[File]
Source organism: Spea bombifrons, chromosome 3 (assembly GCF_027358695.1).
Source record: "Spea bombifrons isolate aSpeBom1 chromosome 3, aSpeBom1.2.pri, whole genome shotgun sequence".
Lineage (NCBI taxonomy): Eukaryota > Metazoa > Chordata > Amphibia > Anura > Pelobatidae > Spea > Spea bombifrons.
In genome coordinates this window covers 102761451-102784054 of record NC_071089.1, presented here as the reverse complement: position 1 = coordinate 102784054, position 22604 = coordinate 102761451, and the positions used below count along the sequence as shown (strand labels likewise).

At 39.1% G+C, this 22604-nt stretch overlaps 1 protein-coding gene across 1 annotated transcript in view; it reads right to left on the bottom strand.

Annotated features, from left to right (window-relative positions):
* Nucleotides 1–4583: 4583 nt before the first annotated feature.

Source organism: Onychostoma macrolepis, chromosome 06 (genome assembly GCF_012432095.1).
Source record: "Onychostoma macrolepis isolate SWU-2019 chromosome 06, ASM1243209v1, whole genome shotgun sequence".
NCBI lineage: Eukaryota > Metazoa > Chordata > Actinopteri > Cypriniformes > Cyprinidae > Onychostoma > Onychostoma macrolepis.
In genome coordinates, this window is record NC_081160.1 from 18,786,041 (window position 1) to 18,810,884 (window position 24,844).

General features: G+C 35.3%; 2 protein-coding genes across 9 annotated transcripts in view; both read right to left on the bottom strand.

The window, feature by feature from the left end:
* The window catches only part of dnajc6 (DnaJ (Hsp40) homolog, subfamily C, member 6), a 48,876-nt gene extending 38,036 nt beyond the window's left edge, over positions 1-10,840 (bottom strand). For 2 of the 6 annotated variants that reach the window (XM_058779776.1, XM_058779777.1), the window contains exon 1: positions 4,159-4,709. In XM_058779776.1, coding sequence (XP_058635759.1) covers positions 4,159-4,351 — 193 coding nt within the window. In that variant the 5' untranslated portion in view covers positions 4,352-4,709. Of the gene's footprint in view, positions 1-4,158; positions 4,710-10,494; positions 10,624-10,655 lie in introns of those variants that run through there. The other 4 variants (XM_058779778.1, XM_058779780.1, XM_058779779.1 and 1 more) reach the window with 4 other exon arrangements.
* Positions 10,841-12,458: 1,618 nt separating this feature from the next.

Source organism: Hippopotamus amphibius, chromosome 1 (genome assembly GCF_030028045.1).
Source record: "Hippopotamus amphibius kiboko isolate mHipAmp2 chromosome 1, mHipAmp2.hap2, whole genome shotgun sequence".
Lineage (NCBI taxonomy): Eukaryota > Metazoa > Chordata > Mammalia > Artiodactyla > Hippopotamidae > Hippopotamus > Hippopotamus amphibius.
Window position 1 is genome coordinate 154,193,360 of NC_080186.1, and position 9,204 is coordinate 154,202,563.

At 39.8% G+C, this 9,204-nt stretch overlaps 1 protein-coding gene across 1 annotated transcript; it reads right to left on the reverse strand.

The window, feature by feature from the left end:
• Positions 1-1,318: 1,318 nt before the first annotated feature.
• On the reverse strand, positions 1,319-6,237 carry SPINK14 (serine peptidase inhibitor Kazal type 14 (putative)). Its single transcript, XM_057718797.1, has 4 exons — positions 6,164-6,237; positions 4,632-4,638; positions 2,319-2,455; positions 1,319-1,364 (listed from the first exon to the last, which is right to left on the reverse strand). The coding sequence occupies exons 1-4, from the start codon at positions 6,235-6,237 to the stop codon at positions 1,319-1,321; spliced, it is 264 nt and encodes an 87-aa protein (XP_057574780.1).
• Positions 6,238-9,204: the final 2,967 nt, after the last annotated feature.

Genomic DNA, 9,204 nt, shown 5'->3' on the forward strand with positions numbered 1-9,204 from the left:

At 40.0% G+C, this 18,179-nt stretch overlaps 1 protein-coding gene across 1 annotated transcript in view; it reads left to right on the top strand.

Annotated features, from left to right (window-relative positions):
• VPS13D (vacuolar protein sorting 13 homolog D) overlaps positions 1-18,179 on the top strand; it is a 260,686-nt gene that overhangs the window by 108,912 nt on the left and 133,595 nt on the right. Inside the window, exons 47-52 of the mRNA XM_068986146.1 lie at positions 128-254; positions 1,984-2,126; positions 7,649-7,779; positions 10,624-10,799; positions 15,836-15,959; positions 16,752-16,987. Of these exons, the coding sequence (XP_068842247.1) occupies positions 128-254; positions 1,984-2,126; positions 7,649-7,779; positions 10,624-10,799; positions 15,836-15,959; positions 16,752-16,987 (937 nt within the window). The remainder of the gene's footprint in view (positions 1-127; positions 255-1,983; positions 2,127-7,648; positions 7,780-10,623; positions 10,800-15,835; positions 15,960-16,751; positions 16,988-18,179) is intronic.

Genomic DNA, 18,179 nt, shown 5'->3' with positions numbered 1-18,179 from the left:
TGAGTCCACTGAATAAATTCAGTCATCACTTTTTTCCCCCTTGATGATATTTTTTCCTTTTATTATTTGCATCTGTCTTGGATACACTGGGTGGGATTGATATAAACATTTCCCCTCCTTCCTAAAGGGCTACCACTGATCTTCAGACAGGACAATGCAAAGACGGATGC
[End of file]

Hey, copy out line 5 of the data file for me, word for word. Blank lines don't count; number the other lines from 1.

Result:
At 39.1% G+C, this 22604-nt stretch overlaps 1 protein-coding gene across 1 annotated transcript in view; it reads right to left on the bottom strand.